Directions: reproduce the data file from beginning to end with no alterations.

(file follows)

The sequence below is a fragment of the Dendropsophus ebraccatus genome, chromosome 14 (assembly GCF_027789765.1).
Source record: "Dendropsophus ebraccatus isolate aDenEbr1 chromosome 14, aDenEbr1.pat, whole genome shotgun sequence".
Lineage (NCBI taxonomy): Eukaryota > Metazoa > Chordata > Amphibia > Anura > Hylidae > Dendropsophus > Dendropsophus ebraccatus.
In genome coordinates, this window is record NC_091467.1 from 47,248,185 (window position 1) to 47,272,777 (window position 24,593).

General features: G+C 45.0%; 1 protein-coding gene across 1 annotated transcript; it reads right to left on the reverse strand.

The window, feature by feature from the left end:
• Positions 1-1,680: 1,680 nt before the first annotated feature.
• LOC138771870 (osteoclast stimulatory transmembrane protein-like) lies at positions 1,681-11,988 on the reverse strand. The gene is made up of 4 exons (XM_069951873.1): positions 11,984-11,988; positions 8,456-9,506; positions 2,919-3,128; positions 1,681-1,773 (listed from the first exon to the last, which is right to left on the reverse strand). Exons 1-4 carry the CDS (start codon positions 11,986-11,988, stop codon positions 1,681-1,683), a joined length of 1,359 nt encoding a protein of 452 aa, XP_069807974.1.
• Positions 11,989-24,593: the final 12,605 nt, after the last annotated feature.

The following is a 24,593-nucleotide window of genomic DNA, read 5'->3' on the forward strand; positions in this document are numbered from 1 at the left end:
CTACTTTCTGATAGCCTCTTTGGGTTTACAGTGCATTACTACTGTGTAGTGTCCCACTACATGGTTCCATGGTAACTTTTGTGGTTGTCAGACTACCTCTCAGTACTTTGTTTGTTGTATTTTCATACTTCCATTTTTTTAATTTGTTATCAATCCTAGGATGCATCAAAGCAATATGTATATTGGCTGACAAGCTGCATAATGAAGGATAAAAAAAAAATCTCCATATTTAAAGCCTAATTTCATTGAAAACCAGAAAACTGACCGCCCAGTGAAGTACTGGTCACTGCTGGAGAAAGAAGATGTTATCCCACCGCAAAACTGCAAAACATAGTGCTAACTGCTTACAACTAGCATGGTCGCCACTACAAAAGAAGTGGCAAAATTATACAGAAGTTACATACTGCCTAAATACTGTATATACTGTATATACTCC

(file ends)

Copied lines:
The sequence below is a fragment of the Dendropsophus ebraccatus genome, chromosome 14 (assembly GCF_027789765.1).
Source record: "Dendropsophus ebraccatus isolate aDenEbr1 chromosome 14, aDenEbr1.pat, whole genome shotgun sequence".
Lineage (NCBI taxonomy): Eukaryota > Metazoa > Chordata > Amphibia > Anura > Hylidae > Dendropsophus > Dendropsophus ebraccatus.
In genome coordinates, this window is record NC_091467.1 from 47,248,185 (window position 1) to 47,272,777 (window position 24,593).

General features: G+C 45.0%; 1 protein-coding gene across 1 annotated transcript; it reads right to left on the reverse strand.

The window, feature by feature from the left end:
• Positions 1-1,680: 1,680 nt before the first annotated feature.
• LOC138771870 (osteoclast stimulatory transmembrane protein-like) lies at positions 1,681-11,988 on the reverse strand. The gene is made up of 4 exons (XM_069951873.1): positions 11,984-11,988; positions 8,456-9,506; positions 2,919-3,128; positions 1,681-1,773 (listed from the first exon to the last, which is right to left on the reverse strand). Exons 1-4 carry the CDS (start codon positions 11,986-11,988, stop codon positions 1,681-1,683), a joined length of 1,359 nt encoding a protein of 452 aa, XP_069807974.1.
• Positions 11,989-24,593: the final 12,605 nt, after the last annotated feature.

The following is a 24,593-nucleotide window of genomic DNA, read 5'->3' on the forward strand; positions in this document are numbered from 1 at the left end:
CTACTTTCTGATAGCCTCTTTGGGTTTACAGTGCATTACTACTGTGTAGTGTCCCACTACATGGTTCCATGGTAACTTTTGTGGTTGTCAGACTACCTCTCAGTACTTTGTTTGTTGTATTTTCATACTTCCATTTTTTTAATTTGTTATCAATCCTAGGATGCATCAAAGCAATATGTATATTGGCTGACAAGCTGCATAATGAAGGATAAAAAAAAAATCTCCATATTTAAAGCCTAATTTCATTGAAAACCAGAAAACTGACCGCCCAGTGAAGTACTGGTCACTGCTGGAGAAAGAAGATGTTATCCCACCGCAAAACTGCAAAACATAGTGCTAACTGCTTACAACTAGCATGGTCGCCACTACAAAAGAAGTGGCAAAATTATACAGAAGTTACATACTGCCTAAATACTGTATATACTGTATATACTCC